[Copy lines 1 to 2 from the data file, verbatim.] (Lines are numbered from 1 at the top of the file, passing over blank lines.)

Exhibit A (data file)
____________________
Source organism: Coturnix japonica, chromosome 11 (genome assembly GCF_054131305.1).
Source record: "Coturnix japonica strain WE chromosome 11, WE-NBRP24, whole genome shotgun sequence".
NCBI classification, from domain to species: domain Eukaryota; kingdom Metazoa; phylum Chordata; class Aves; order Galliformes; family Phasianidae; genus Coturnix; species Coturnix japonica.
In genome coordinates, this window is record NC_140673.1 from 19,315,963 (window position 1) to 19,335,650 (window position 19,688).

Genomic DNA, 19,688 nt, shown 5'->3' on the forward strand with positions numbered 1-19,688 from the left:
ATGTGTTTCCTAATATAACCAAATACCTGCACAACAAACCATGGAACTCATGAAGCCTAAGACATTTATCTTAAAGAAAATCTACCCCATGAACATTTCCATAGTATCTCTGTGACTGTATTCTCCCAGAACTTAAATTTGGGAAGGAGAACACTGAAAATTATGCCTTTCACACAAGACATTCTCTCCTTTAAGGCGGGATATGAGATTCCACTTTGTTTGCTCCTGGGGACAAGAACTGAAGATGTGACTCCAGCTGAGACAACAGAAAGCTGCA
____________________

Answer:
Source organism: Coturnix japonica, chromosome 11 (genome assembly GCF_054131305.1).
Source record: "Coturnix japonica strain WE chromosome 11, WE-NBRP24, whole genome shotgun sequence".